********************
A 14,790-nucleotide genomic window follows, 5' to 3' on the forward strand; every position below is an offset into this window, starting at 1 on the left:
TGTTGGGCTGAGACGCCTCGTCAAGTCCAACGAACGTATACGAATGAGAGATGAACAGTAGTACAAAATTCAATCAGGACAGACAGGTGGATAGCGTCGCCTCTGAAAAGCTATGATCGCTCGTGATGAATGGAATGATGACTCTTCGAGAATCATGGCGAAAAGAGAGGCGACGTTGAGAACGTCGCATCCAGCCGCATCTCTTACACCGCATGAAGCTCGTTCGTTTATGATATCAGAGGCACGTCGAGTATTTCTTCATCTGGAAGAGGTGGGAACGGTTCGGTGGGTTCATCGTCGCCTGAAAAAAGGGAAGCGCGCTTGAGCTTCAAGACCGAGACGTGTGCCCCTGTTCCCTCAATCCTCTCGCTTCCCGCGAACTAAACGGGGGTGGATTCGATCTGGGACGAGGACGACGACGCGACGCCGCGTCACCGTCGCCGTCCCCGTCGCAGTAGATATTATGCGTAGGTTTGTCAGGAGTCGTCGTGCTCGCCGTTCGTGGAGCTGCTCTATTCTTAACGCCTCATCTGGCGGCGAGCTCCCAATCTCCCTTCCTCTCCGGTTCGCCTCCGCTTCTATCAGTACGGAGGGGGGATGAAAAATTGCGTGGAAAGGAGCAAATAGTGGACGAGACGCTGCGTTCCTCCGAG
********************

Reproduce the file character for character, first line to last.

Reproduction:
A 14,790-nucleotide genomic window follows, 5' to 3' on the forward strand; every position below is an offset into this window, starting at 1 on the left:
TGTTGGGCTGAGACGCCTCGTCAAGTCCAACGAACGTATACGAATGAGAGATGAACAGTAGTACAAAATTCAATCAGGACAGACAGGTGGATAGCGTCGCCTCTGAAAAGCTATGATCGCTCGTGATGAATGGAATGATGACTCTTCGAGAATCATGGCGAAAAGAGAGGCGACGTTGAGAACGTCGCATCCAGCCGCATCTCTTACACCGCATGAAGCTCGTTCGTTTATGATATCAGAGGCACGTCGAGTATTTCTTCATCTGGAAGAGGTGGGAACGGTTCGGTGGGTTCATCGTCGCCTGAAAAAAGGGAAGCGCGCTTGAGCTTCAAGACCGAGACGTGTGCCCCTGTTCCCTCAATCCTCTCGCTTCCCGCGAACTAAACGGGGGTGGATTCGATCTGGGACGAGGACGACGACGCGACGCCGCGTCACCGTCGCCGTCCCCGTCGCAGTAGATATTATGCGTAGGTTTGTCAGGAGTCGTCGTGCTCGCCGTTCGTGGAGCTGCTCTATTCTTAACGCCTCATCTGGCGGCGAGCTCCCAATCTCCCTTCCTCTCCGGTTCGCCTCCGCTTCTATCAGTACGGAGGGGGGATGAAAAATTGCGTGGAAAGGAGCAAATAGTGGACGAGACGCTGCGTTCCTCCGAG